Staying Late at Work: The Aging Workforce & How Employers Are Adapting

The American workforce is aging and employers are beginning to adapt. A recent article utilized a series of national surveys and workshops with human resources leaders to explore this topic.

The first question the authors were interested in was the extent to which employers have observed an aging of their workforce. They found that 83% of organizations had a large proportion of workers who were close to retirement age, which on average was 63 years and expected to increase. Examination of federal government employees revealed that average age has risen from 44 to 47 in the past 20 years, and average retirement age has increased from 57 to 62. At least one organization took a stance to embrace this demographic shift by aiming to be the employer of choice for workers over age 50.

In examining the impact of an aging workforce, the authors found that over 70% of employers were concerned that workers retiring later would present moderate to significant challenges to the organization. However, many employers were also concerned about the loss of talent when such a large proportion of workers do retire. This concern was highest for manufacturing industries and lowest for retail and service industries.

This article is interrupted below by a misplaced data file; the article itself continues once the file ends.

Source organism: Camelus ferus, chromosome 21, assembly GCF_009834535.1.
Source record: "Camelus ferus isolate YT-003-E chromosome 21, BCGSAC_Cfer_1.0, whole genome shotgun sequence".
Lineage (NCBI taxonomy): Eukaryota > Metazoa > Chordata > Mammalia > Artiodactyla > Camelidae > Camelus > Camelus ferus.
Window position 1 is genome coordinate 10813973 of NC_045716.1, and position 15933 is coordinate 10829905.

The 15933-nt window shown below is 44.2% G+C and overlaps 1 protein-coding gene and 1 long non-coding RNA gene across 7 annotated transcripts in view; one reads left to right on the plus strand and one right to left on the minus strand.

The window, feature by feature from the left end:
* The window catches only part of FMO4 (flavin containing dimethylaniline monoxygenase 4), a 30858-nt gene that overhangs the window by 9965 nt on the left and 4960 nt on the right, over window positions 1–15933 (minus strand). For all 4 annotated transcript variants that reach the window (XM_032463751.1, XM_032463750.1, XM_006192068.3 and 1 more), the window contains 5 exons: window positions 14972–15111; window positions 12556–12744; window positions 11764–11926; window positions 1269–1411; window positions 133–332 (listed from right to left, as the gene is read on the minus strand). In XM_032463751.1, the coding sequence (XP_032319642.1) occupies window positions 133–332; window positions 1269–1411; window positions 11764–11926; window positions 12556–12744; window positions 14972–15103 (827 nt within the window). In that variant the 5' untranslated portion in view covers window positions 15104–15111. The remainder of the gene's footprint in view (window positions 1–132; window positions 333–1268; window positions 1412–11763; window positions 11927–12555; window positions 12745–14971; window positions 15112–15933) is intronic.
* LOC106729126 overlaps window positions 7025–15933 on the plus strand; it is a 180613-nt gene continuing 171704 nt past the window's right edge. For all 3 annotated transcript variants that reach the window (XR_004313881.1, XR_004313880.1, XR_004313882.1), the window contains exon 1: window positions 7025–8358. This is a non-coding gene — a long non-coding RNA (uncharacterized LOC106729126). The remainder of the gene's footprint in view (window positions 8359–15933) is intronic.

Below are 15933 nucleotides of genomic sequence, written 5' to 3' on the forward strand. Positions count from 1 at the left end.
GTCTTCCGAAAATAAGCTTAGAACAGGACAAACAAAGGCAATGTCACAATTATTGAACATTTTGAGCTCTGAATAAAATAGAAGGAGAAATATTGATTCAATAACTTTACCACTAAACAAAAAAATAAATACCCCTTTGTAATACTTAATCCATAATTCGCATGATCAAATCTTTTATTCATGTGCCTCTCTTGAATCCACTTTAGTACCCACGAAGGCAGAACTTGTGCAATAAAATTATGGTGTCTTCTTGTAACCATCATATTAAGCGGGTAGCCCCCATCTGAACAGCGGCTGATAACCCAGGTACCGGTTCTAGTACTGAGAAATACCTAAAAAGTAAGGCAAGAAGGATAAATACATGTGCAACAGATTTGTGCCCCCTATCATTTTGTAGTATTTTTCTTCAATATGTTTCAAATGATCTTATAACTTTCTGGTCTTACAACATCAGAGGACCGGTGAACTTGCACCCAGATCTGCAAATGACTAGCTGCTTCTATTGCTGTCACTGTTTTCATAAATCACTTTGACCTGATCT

To address concerns like these, about a third of employers have adopted policies to encourage workers to continue working, such as adjusting compensation, benefits, and incentives, and increasing flexibility. Over a third of employers had already implemented policies to modify working conditions and provide additional training for older workers. Policies to offer shorter hours, part-year employment, and alter jobs to reduce responsibilities were less common, but are currently the top areas in consideration. Offering a formal phased retirement plan, however, was not a common policy, with employers reporting it is difficult to administer and there are compliance challenges.

Employers across industries are beginning to feel the effects of an aging workforce, but most have yet to adjust their retirement policies. Organizations that aim to be the employer of choice for older workers may soon see this pay off as greater proportions of the workforce approach retirement.

 

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Source:

Clark RL and Ritter BM. Employer responses to an aging workforce. Public Policy & Aging Report (2020); 30(3), 113-118.

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